Are Companies Looking at the “Return to the Office” the Wrong Way?

Why it’s time to cut our losses and redefine the place of work

Kevin Ervin Kelley, AIA
Index
Published in
6 min readSep 8, 2021

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iStockphoto.com:peshkov

When I watch old movies, I’m always fascinated by the absence of computer screens on manager’s desks. The same goes for secretaries taking dictation from their bosses. Likewise, future generations might find the elaborate cost of the traditional high-rise office buildings wasteful and the formal coat, tie, shiny shoes, and starched white shirts antiquated. They might also find the water bottle gossip ritual, power lunches, and 9–5 work schedules an odd if not unrecognizable behavior.

Twenty years from now, we’ll find ourselves trying to explain to younger generations how people worked BC (Before Covid) and AC (After Covid). When we tell them how many hours we spent stuck in rush hour traffic each day, they’ll wonder how we could be so reckless with our time. When we describe the hierarchical rules of who got the corner office or sat in which seat in the conference room, they’ll think we had our priorities misplaced. And when we tell them how many distractions and interruptions we encountered during the average workday, they’ll be curious how we ever got any work done. Most of all, though, they’ll want to know why we accepted these archaic rules and institutional practices.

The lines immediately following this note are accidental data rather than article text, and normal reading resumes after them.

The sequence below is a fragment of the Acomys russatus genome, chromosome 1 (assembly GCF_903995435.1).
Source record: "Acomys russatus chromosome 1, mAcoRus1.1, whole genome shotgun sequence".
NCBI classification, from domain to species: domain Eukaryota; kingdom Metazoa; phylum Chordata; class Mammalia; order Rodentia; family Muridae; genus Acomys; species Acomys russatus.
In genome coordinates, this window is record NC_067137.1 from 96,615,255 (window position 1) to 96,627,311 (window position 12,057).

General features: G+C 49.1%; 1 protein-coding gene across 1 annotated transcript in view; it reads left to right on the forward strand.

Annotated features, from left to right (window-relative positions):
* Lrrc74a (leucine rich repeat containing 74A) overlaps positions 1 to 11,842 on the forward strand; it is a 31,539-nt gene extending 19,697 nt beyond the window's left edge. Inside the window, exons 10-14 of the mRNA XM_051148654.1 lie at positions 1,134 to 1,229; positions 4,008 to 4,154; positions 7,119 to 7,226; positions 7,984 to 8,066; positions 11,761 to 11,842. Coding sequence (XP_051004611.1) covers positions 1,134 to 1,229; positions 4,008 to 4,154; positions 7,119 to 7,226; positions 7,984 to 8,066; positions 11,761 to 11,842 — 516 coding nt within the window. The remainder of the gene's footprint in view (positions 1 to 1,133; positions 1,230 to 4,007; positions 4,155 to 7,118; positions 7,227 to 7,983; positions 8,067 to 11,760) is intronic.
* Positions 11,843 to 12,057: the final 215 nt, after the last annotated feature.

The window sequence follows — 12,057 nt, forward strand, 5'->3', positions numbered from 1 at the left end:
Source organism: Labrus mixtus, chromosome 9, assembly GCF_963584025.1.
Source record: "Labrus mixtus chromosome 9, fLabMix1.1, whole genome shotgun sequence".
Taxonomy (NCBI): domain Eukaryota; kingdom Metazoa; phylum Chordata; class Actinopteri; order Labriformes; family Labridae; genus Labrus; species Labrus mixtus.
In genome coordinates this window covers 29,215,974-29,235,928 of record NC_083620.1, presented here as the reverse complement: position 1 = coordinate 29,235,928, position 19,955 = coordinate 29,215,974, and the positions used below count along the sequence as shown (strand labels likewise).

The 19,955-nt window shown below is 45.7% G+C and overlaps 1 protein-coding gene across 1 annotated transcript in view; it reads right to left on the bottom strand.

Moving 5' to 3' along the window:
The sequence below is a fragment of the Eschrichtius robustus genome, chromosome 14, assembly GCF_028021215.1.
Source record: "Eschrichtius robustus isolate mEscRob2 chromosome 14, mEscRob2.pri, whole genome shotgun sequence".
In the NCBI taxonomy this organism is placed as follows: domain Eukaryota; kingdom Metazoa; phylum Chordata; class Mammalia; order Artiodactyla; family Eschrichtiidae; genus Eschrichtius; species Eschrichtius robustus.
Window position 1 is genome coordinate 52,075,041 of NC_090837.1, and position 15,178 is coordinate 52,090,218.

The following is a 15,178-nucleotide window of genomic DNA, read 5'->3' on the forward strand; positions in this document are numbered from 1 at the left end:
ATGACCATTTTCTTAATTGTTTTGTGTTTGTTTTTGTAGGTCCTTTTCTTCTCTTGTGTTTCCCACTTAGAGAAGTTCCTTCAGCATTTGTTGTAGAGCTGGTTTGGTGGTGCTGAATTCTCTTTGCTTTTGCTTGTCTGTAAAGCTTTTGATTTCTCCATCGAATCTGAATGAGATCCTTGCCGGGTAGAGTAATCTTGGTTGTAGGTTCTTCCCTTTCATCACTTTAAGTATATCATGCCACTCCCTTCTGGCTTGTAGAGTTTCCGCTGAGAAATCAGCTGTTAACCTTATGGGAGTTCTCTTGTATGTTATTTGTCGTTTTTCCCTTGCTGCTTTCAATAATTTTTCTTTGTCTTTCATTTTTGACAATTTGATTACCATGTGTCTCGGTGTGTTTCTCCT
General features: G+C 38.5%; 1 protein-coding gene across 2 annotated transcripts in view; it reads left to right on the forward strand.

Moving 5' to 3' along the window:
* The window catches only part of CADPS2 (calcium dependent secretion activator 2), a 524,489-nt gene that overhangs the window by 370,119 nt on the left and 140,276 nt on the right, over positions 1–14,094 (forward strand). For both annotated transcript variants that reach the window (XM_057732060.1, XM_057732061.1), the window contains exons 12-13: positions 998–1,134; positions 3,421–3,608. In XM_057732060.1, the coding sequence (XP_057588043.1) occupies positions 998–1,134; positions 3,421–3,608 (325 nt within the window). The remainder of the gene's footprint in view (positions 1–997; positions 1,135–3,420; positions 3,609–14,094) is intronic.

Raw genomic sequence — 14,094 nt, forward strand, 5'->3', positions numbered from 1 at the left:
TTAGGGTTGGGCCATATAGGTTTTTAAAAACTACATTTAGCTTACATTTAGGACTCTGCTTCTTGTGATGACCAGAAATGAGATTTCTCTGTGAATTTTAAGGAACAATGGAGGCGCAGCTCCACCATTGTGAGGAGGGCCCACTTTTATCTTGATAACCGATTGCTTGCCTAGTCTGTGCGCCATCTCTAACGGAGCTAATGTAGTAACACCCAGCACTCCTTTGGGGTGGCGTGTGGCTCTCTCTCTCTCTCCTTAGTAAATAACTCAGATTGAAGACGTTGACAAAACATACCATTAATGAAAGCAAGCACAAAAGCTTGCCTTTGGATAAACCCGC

What these younger generations will struggle to understand, however, is how ingrained this way of working was in our society. They might also not grasp how much we had to scramble to get our work done from home when COVID forced office workers into lockdown mode. While the pioneering tools, systems, and processes for working from home are vastly improving now, most companies couldn’t have envisioned operating their businesses outside of a traditional corporate office environment. But now that we’ve had 18 months of it, we’re getting used to it.

The yet-to-be-defined future of work

We’re all well aware — and perhaps even tired — of reading the headlines talking about the pros and cons of working from home since the pandemic. However, it’s worth pausing for a minute to consider how much the place of work and the process of value creation are changing right before our eyes.

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Kevin Ervin Kelley, AIA
Index
Writer for

I’m a retail architect that studies human behavior, perception, and decision-making. I’m fascinated with the intersection of where commerce and community meet.